Dan Harris, from ABC News, called me a few years ago to discuss the benefits of meditation and mindfulness as part of his research for an upcoming book. Since then, his book, 10% Happier, has gone on to become a No. 1 New York Times bestseller.
Last week, I wrote a Psychology Today blog post, Mindfulness: The Power of "Thinking About Your Thinking", that was inspired by Harris' book. Dan Harris believes that mindfulness and meditation will be the next big public health revolution. I agree, and consider his prediction a call to action.
For this blog post, I've compiled a "top ten" list, or "meta-analysis," of some recent scientific research that supports various ways that mindfulness and meditation promote well-being during different stages and circumstances of someone's life.
A coalition of researchers from Norway and Australia recently found that nondirective meditation activates the default mode network and areas associated with memory retrieval which enhances brain performance. The 2014 study was published in the journal Frontiers in Human Neuroscience.
A 2014 study from Leiden University in the Netherlands found that certain meditation techniques can promote creative thinking as marked by convergent vs. divergent thinking, even if someone has never meditated before. The findings were published in the journal Mindfulness.
A 2012 study from Massachusetts General Hospital (MGH) and Boston University (BU) found that participating in an 8-week meditation training program had positive effects on how the amygdala responded to stress—even when someone is not actively meditating. Their findings were published in the journal Frontiers in Human Neuroscience.
A 2014 study from Johns Hopkins Medicine found that 30 minutes of meditation daily could improve symptoms of anxiety, as well as, depression. The findings were published in the online journal JAMA Internal Medicine.
A 2013 study from Northeastern University College of Science and Harvard University examined the impact of meditation on interpersonal harmony and compassion. The researchers found that meditation made people more willing to act compassionately and to help another person in need who was suffering—even when doing so went against peer pressure.
A 2013 study in Belgium schools found that mindfulness had the ability to reduce the likelihood of depression-related symptoms in adolescents. The results showed that mindfulness can lead to a decrease in symptoms associated with depression and may also protect against the future development of depression-like symptoms.
A February 2015 study by the American Pain Society found that meditation can be an effective treatment for reducing chronic neck pain. The authors concluded that meditation has unique benefits for producing pain relief and for pain coping.
In 2012 the American Heart Association reported that a group of people who practiced Transcendental Meditation regularly were 48 percent less likely to have a heart attack, stroke, or to die from either of these causes.
Participants who practiced meditation also lowered their blood pressure and reported less anger and stress. The more regularly someone meditated, the greater their outcomes. Cardiovascular disease is the leading cause of death worldwide. Meditation could dramatically reduce the number of people who die from heart attacks and stroke each year.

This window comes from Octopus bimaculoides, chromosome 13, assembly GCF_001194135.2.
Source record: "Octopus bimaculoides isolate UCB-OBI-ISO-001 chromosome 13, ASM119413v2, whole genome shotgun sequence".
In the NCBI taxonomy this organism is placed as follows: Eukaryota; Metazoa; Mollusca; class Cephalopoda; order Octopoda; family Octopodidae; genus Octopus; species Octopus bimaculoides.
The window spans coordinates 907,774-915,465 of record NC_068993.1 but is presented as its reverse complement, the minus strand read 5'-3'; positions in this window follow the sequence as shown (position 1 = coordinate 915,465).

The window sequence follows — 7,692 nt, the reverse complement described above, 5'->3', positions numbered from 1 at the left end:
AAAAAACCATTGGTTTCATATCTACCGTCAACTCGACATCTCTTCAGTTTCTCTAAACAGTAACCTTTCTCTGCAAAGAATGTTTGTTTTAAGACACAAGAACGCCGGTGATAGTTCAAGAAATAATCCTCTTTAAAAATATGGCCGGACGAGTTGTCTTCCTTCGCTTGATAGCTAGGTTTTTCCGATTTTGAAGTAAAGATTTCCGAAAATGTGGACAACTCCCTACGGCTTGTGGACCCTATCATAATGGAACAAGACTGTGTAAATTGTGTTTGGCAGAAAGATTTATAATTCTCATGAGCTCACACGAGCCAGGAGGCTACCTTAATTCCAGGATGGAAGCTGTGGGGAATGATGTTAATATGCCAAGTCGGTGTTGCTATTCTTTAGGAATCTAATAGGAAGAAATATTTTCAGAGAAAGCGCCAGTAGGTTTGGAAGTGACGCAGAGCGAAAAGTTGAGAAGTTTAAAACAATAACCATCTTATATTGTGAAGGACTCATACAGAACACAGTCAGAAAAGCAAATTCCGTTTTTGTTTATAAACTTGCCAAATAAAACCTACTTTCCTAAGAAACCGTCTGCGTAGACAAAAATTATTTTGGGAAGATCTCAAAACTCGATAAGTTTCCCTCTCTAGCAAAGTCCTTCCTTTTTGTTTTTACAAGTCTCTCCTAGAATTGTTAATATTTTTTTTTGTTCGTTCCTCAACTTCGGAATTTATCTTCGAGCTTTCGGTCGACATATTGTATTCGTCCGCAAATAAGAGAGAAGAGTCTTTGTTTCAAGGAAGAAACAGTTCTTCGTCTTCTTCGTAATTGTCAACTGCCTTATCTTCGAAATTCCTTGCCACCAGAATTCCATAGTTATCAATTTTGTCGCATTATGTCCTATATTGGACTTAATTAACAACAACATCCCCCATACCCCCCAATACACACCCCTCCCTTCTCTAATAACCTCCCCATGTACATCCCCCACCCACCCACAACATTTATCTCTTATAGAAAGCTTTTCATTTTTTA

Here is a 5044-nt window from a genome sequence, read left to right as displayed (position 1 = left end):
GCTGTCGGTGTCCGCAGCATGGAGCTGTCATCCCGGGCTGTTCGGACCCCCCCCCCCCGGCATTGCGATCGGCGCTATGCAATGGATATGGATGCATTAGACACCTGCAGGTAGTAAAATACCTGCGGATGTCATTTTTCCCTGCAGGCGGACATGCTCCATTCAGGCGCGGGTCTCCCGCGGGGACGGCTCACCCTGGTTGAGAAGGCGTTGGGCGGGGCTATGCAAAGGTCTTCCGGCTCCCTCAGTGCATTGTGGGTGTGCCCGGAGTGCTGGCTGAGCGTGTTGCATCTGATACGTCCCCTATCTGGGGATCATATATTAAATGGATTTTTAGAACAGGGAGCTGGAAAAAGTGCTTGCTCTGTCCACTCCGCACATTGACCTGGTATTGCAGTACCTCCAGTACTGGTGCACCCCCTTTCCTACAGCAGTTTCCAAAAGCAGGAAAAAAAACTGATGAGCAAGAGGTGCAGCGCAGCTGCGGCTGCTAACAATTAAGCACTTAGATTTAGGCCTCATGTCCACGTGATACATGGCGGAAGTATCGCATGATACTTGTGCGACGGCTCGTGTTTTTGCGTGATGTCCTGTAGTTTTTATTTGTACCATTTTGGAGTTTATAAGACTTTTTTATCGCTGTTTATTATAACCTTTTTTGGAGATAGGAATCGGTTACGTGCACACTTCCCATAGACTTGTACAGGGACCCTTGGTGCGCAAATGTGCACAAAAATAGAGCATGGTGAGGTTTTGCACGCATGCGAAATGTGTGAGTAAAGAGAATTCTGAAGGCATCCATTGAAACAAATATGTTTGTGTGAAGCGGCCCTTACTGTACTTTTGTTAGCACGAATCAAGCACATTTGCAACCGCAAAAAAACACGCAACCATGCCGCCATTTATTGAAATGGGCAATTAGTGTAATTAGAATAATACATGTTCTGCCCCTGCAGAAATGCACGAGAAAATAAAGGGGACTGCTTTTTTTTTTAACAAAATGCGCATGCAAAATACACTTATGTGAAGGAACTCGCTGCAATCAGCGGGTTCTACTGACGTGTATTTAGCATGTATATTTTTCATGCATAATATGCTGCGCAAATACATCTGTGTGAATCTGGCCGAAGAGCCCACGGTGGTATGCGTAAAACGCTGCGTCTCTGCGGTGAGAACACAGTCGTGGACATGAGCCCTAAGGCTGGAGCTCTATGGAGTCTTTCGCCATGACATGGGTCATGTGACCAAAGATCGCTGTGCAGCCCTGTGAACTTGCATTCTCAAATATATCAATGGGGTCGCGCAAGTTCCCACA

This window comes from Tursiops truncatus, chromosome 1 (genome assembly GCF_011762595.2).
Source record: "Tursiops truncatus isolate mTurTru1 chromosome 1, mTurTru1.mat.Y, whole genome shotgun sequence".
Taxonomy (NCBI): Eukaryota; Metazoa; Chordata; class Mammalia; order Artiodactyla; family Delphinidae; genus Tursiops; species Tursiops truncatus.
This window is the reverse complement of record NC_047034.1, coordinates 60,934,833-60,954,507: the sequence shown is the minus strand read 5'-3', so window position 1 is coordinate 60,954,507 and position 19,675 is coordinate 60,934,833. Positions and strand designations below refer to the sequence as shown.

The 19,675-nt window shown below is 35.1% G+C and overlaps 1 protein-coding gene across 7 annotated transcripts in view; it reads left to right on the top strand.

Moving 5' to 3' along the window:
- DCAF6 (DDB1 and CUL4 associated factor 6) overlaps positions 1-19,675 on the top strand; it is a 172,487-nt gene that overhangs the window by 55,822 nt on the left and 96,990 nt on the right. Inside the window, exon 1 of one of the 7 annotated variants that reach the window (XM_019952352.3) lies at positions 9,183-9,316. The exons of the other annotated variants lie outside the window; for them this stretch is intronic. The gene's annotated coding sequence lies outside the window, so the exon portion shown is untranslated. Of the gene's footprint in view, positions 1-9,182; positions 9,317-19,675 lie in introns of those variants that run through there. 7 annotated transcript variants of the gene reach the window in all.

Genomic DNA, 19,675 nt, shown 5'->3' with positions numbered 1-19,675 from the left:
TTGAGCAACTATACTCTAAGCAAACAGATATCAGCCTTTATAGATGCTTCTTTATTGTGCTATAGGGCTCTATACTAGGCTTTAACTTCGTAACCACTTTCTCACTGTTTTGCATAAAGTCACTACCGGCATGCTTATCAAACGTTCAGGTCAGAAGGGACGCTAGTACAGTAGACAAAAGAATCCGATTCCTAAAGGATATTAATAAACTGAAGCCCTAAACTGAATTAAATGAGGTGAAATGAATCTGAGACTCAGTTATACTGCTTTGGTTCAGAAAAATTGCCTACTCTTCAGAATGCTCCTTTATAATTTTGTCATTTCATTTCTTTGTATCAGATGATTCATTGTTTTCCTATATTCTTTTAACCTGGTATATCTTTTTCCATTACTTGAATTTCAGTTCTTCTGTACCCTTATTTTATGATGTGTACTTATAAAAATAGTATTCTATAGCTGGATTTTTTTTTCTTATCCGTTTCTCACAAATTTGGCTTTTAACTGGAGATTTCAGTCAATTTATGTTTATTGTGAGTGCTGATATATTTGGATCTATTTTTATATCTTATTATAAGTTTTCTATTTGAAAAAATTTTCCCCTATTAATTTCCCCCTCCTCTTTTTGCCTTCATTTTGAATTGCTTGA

A 2011 study from University of Missouri-Columbia found that breast cancer survivors' health improved after they learned Mindfulness-Based Stress Reduction (MBSR), a type of mindfulness training that incorporates meditation, yoga, and physical awareness.
A 2014 study from the University of Montreal found that mindfulness-based meditation could lessen some symptoms associated with cancer in teens. The researchers found that teenagers that participated in the mindfulness group were less depressed and that mindfulness was helpful in improving mood and sleep in teenagers with cancer.
A 2013 study by the University of Michigan Health System found that mindfulness exercises that included: meditation, stretching, and acceptance of thoughts and emotions helped veterans with combat-related post-traumatic stress disorder (PTSD) relieve their symptoms.
More specifically, the researchers found that veterans with PTSD who completed an 8-week mindfulness-based group treatment plan showed a significant reduction in symptoms when compared to patients who underwent traditional treatments. Mindfulness-based cognitive therapy (MBCT) combines cognitive therapy with a meditative approach of mindfulness that emphasizes an increased awareness of all your thoughts and emotions.
There are an endless variety of ways to meditate and practice mindfulness. This compilation of studies illustrates that specific types of mindfulness-meditation seem to have specific benefits.
Fine-tuning which type of mindfulness or meditation someone uses as a prescriptive to treat a specific need will most likely be the next big advance in the public health revolution of mindfulness and meditation. Stay tuned!
If you'd like to read more on this topic, check out my previous Psychology Today posts:
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